The first and perhaps most visceral is that, short of obscenities, it is one of the nastiest words that can be wielded against someone—and has been for a long time. Cowards are anathema in the Revelation of St. John, among the first to be damned to the lake of fire, and among the most despicable in Dante’s Inferno. Samuel Johnson confirmed the prejudices of ages before and after him when he wrote that cowardice is “always considered as a topic of unlimited and licentious censure, on which all the virulence of reproach may be lawfully exerted.” One wonders what could be worse.
Walsh also suggests that the term provides comfort to Americans. Believing that terrorists are cowardly may assuage the fear of terrorism. “If they were cowardly then they were scared too—vulnerable and weak,” he writes. “And thinking them weak somehow made another new phrase—‘Boston Strong’—seem more convincingly true.” Terrorism targets innocent civilians, relies on secrecy and infiltration. It stands, at least rhetorically, in contrast to the more open apparatus of the American nation-state and its military might.
January 25, 2015
Ryu Spaeth reviews Suspended Sentences, the recently-translated collection of works by Patrick Modiano, who won the Nobel Prize in Literature last year, noting the author’s interest in Paris during the Nazi occupation. He considers how Modian exhibits “the postwar generation’s wariness of the redemptive power of art”:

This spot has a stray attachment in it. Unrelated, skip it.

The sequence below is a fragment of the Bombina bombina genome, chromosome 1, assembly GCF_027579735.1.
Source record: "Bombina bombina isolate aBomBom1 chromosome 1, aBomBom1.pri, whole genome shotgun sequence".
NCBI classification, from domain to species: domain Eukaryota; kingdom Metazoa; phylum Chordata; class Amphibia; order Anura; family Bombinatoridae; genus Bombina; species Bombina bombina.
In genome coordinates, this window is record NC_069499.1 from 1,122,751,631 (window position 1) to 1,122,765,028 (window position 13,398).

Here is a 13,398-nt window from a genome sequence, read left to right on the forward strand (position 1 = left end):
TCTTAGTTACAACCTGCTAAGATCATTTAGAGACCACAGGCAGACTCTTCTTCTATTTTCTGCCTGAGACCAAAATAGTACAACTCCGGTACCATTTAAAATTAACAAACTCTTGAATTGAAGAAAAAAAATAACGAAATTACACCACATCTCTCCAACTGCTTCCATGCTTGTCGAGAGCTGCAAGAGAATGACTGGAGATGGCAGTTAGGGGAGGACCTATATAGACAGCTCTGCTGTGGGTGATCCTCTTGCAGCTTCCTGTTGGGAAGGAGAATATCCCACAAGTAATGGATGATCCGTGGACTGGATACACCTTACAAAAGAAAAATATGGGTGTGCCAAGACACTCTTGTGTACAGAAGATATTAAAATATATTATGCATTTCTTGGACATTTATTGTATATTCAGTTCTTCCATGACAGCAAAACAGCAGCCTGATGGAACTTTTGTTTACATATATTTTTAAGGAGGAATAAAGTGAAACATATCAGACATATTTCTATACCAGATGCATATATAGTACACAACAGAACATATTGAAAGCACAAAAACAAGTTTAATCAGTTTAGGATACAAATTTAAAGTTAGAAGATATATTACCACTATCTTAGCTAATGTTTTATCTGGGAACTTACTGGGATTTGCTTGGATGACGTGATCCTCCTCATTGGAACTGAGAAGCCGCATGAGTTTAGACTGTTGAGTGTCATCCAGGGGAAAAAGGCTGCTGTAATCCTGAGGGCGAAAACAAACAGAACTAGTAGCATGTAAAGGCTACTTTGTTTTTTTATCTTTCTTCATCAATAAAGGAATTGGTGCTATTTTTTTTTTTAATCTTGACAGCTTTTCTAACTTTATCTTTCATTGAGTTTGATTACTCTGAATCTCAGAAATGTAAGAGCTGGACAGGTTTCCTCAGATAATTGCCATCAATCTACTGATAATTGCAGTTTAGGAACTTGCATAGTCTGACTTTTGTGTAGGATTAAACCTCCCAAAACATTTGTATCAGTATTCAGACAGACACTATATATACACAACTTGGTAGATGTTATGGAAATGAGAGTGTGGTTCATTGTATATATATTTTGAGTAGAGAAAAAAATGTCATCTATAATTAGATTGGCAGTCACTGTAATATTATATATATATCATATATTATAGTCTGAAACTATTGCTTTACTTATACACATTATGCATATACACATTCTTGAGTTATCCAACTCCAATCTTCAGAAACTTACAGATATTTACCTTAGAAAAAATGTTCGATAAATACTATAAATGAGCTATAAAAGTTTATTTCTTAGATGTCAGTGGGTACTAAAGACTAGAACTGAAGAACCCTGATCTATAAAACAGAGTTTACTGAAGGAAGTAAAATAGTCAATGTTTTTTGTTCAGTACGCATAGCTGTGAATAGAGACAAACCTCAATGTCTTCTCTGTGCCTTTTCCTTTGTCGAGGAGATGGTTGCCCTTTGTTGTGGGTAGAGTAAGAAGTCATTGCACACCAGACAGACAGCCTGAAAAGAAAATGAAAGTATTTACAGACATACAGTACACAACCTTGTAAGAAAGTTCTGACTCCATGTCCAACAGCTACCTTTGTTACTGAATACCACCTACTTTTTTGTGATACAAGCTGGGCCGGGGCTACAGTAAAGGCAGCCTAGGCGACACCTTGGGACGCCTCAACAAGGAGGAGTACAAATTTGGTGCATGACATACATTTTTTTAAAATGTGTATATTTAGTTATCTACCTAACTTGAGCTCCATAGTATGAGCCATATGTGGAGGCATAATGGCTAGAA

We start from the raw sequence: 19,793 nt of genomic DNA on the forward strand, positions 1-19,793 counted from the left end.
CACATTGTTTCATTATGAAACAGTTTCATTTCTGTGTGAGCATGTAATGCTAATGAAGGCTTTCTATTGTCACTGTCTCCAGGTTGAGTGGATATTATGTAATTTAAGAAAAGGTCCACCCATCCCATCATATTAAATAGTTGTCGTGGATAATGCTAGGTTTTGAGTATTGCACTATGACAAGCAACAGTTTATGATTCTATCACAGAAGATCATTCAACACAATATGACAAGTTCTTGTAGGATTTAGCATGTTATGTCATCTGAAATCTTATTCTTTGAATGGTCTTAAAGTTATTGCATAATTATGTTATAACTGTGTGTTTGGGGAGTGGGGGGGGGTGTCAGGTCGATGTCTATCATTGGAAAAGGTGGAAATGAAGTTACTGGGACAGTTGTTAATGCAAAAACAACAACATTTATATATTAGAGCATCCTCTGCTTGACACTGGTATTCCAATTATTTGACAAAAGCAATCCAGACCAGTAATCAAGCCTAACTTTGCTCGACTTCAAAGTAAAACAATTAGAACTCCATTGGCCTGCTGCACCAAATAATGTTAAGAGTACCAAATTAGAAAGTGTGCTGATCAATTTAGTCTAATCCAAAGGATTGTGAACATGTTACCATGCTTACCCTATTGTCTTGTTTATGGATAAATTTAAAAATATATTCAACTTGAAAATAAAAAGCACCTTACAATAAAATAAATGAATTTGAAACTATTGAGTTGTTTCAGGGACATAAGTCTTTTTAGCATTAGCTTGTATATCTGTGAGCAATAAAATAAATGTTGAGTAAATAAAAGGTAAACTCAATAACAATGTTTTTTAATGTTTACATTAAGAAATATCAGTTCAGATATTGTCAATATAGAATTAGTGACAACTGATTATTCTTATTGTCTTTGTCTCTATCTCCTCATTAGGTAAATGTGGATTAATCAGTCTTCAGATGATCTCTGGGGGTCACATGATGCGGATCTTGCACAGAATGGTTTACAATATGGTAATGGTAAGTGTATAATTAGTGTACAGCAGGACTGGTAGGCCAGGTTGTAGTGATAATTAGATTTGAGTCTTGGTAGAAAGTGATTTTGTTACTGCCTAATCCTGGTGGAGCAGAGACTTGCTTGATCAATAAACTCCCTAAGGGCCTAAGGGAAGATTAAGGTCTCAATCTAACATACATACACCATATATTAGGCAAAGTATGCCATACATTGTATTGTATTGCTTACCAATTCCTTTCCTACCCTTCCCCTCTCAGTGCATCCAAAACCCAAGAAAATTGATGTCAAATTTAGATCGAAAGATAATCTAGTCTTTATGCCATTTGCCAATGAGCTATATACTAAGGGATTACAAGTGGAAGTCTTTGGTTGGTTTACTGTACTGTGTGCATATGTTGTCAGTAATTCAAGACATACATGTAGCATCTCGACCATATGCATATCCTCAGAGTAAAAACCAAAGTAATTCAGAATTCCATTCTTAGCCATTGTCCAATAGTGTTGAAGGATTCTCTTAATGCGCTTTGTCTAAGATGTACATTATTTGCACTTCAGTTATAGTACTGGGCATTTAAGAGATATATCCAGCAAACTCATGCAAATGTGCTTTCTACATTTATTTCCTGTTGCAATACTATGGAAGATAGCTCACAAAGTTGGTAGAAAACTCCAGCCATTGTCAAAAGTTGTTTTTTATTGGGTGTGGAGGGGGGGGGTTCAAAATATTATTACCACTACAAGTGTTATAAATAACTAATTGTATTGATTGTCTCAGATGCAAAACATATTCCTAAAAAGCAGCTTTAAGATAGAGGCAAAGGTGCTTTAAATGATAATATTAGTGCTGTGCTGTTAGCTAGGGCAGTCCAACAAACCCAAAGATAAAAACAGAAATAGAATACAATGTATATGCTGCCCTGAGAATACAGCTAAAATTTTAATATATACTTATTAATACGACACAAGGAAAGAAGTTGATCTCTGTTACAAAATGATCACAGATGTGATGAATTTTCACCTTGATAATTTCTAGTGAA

Modiano expresses this in an episode in “Afterimage” in which [a character, the photographer Francis] Jansen, newly released from the transit camp for Jews that should have sent him to his doom, searches for the relatives of a fellow detainee who wasn’t so lucky. He finds none of them, “[a]nd so, feeling helpless, he’d taken those photos so that the place where his friend and his friend’s loved ones had lived would at least be preserved on film. But the courtyard, the square, and the deserted buildings under the sun made their absence even more irremediable.”
In other words, there are only so many people the artist can save. It is as if the sum effect of Suspended Sentences is a gesture at a silence that rings far louder than the words on the page — the silence of the millions of souls who died in the Holocaust, and broader still, the silence of a ceaseless loss that stretches across millennia and defines our time on Earth. Suspended Sentences, then, is a purposeful act of misdirection, a candle that only serves to emphasize the surrounding darkness. As the narrator in “Afterimage” says of Jansen, “A photograph can express silence. But words? That he would have found interesting: managing to create silence with words.”
(Photo by Flickr user slgckgc)
Will Wiles explores the phenomenon of “god games,” like Banished, “in which the player guides a small group of people in building a small village, which with careful guidance can become a small town.” He contemplates what their growing popularity suggests about players: